Symptoms may appear up to a year after birth and include:
- Mood swings
- Changes in thoughts or behavior
- Difficulty bonding with the baby
- Worry about one’s ability to be a mother
If these symptoms persist, consult your doctor.
Premenstrual Dysphoric Disorder
Premenstrual syndrome, with cramping and moodiness, is well-known. However, if the symptoms are severe enough to affect your job and relationships, you may have premenstrual dysphoric disorder. Symptoms begin 7 to 10 days before your period and go away a few days after it starts. Make sure to talk to your doctor, as irregular periods can be symptoms of serious health problems.
Treatments may include:
- Lifestyle changes, like diet and exercise
- Oral contraceptives
“Change is rough.” It’s a truism for a reason. However, if moving forward is difficult and you have symptoms of depression, anxiety, or both, you may have an adjustment disorder. Symptoms frequently start within 3 months of a major life change and are usually gone within 6 months. However, depending on the situation, symptoms may last longer. Talk therapy is the most common treatment.
If your depression symptoms seem to lift after a good day or a positive event, you may have atypical depression.
Atypical depression is not rare, but its symptoms are slightly different. If you have atypical depression, you may:
- Have a bigger appetite than is usual for depression
- Sleep more than 10 hours per night
- Be unusually sensitive to criticism
- Experience a sensation of heaviness in your limbs
For some people with depression, medication and therapy are the boost they need to go on with their lives. However, some people don’t see improvement, even with treatment.
It can take around six to 12 weeks for medication to take effect, so it may take time to know if your depression is treatment-resistant.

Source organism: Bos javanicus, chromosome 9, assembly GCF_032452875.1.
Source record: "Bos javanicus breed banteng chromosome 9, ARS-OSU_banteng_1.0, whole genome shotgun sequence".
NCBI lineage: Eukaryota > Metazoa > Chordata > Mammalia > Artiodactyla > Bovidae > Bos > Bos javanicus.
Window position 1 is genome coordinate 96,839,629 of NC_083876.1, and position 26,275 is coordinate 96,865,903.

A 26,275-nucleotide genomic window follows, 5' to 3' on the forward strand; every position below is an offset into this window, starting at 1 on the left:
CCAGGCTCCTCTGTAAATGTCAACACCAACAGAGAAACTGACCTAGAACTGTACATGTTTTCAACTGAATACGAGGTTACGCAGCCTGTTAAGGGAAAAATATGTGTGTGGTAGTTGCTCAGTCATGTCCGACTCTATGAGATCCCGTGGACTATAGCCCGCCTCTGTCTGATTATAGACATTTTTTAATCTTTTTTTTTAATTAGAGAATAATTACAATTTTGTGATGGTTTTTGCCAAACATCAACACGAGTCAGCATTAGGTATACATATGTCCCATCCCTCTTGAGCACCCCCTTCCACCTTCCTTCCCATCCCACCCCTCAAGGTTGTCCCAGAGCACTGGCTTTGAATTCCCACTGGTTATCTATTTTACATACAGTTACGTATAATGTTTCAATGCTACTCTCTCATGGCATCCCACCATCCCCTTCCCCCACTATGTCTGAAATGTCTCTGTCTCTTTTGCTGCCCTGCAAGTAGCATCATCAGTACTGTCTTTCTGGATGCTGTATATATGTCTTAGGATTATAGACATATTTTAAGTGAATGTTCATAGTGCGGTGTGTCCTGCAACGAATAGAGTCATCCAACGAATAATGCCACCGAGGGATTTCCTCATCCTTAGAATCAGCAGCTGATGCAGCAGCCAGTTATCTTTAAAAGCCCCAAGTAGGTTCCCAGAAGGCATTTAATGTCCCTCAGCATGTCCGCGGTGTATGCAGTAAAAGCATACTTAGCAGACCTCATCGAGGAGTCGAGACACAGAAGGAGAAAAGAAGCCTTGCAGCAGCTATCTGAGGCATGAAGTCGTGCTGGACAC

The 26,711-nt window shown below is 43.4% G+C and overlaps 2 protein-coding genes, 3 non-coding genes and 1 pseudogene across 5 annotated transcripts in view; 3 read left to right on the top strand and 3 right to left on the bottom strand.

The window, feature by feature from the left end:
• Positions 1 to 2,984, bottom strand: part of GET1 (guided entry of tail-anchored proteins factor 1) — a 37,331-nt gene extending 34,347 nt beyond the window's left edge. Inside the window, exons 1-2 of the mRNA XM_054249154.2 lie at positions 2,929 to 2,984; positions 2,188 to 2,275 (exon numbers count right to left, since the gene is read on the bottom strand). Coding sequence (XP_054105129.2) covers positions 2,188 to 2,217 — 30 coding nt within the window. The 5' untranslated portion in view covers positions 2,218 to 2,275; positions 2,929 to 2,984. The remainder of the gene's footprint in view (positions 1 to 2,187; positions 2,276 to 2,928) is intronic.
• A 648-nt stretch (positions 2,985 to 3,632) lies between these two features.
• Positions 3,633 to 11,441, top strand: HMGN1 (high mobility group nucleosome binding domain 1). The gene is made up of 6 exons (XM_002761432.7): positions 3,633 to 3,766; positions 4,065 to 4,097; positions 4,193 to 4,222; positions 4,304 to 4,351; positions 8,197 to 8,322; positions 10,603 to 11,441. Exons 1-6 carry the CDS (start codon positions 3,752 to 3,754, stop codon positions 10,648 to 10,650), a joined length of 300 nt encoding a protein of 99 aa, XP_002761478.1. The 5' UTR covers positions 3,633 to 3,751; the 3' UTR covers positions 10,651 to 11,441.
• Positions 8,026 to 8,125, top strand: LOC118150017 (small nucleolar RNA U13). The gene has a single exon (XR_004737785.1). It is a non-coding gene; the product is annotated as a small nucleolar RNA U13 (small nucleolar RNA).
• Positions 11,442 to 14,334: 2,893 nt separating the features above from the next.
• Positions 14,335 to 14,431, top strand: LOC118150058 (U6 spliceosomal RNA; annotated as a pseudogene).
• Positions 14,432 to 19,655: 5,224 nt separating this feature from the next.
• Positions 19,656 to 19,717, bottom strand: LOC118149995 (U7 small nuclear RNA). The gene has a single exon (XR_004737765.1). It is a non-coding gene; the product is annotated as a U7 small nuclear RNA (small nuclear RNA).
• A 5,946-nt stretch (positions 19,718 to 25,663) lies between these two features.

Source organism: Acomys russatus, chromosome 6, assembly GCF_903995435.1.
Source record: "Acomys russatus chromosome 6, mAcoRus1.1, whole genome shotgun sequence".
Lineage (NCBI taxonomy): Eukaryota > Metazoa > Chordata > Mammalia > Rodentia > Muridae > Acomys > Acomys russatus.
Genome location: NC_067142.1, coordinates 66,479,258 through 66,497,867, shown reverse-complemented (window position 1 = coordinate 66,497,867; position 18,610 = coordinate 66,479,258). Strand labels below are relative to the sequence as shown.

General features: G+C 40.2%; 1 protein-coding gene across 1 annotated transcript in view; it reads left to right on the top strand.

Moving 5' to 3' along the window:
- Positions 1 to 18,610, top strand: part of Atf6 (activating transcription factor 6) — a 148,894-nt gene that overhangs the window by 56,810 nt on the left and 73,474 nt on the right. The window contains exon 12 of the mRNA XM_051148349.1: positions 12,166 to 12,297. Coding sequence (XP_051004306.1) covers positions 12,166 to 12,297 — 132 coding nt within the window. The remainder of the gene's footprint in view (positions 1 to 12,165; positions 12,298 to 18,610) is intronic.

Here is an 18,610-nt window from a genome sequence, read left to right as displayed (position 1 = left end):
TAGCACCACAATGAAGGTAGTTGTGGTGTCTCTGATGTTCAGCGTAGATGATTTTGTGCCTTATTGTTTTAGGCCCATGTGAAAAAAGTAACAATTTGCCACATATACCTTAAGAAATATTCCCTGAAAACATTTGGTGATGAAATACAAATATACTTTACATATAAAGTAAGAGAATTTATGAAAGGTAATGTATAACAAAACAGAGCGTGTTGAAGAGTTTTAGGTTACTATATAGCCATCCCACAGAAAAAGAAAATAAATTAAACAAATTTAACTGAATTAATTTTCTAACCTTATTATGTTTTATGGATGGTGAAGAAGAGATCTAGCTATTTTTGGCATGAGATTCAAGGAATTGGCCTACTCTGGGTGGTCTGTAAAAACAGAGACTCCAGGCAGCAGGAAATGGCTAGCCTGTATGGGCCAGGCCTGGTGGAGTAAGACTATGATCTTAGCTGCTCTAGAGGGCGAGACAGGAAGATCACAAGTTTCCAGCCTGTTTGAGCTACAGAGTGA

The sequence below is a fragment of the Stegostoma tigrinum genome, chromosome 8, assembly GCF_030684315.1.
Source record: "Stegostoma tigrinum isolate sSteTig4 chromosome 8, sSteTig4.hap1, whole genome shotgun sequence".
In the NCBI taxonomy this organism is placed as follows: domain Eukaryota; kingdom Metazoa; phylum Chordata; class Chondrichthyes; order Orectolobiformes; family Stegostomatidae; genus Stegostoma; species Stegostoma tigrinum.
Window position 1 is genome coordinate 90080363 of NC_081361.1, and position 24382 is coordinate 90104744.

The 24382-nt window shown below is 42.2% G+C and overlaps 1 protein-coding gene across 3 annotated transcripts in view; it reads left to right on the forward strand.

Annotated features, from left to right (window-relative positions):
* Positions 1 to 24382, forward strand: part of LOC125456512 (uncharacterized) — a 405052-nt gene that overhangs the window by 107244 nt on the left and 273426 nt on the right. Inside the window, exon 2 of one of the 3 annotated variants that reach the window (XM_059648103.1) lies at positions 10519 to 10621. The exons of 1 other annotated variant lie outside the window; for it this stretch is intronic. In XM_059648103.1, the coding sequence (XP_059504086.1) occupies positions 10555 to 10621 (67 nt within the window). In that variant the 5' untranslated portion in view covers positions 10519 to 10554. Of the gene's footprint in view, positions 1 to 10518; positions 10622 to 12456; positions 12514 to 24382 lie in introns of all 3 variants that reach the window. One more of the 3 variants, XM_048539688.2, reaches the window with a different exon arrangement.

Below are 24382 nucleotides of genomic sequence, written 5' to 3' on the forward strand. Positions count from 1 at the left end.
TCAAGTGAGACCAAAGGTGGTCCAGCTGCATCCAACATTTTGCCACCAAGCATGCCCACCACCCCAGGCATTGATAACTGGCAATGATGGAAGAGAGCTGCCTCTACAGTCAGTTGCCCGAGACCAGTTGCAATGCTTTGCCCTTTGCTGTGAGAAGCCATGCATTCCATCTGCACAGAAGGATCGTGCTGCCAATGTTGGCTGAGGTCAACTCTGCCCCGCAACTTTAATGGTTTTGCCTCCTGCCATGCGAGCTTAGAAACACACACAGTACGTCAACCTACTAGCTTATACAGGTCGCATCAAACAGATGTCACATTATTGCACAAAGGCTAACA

Everyone’s experience of depression is different. There are also more options for treatment than just medication and therapy—for example, transcranial magnetic stimulation or electroconvulsive therapy. If one form of treatment doesn’t work, your doctor will recommend another, until he or she finds a treatment method that works for you.
If you have subsyndromal depression, you may exhibit multiple symptoms of depression, though not the five required for a diagnosis for major depressive disorder. As with major depressive disorder, the symptoms must affect your quality of life for at least two weeks.
Disruptive Mood Dysregulation Disorder
Formerly known as pediatric bipolar disorder, children with disruptive mood dysregulation disorder are unusually irritable and have temper tantrums that are disproportionate to the occasion or more extreme than normal. Due to the fact that disruptive mood dysregulation disorder occurs in children, parent training and psychotherapy are preferred treatment options.
If you think you may have depression, talk to your doctor. Even if your symptoms are actually pointing to a different health problem, he or she can help. With proper treatment, your symptoms can be reduced and your overall quality of life can improve.
Katherine Hartner is Encounter Telehealth’s Social Media and Marketing Intern. She is studying journalism, with a concentration in PR and advertising, at UNO. She has written multiple articles for the Gateway, UNO’s student-run newspaper, and is active with MavRadio, UNO’s college radio station. In her free time, she enjoys writing fiction, gardening, and volunteering.